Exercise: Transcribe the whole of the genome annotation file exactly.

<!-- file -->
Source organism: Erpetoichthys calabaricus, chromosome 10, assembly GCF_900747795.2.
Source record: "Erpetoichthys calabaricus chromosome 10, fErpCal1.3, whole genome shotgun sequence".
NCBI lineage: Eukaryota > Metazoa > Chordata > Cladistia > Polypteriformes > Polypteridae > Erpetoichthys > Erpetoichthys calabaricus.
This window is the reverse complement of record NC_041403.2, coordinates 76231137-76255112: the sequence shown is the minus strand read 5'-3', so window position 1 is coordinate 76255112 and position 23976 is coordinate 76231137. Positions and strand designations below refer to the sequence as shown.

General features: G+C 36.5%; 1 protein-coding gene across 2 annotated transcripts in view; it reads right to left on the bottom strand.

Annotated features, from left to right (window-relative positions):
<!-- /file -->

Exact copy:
Source organism: Erpetoichthys calabaricus, chromosome 10, assembly GCF_900747795.2.
Source record: "Erpetoichthys calabaricus chromosome 10, fErpCal1.3, whole genome shotgun sequence".
NCBI lineage: Eukaryota > Metazoa > Chordata > Cladistia > Polypteriformes > Polypteridae > Erpetoichthys > Erpetoichthys calabaricus.
This window is the reverse complement of record NC_041403.2, coordinates 76231137-76255112: the sequence shown is the minus strand read 5'-3', so window position 1 is coordinate 76255112 and position 23976 is coordinate 76231137. Positions and strand designations below refer to the sequence as shown.

General features: G+C 36.5%; 1 protein-coding gene across 2 annotated transcripts in view; it reads right to left on the bottom strand.

Annotated features, from left to right (window-relative positions):